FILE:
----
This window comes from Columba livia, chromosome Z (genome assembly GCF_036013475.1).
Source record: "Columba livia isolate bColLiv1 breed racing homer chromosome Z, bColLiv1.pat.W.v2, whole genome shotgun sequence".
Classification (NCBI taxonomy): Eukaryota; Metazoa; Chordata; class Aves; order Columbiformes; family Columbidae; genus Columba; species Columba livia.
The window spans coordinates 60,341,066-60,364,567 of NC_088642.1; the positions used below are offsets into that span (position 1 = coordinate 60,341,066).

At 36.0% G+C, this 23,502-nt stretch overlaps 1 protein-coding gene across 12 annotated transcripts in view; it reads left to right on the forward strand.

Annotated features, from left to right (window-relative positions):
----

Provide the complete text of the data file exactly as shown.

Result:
This window comes from Columba livia, chromosome Z (genome assembly GCF_036013475.1).
Source record: "Columba livia isolate bColLiv1 breed racing homer chromosome Z, bColLiv1.pat.W.v2, whole genome shotgun sequence".
Classification (NCBI taxonomy): Eukaryota; Metazoa; Chordata; class Aves; order Columbiformes; family Columbidae; genus Columba; species Columba livia.
The window spans coordinates 60,341,066-60,364,567 of NC_088642.1; the positions used below are offsets into that span (position 1 = coordinate 60,341,066).

At 36.0% G+C, this 23,502-nt stretch overlaps 1 protein-coding gene across 12 annotated transcripts in view; it reads left to right on the forward strand.

Annotated features, from left to right (window-relative positions):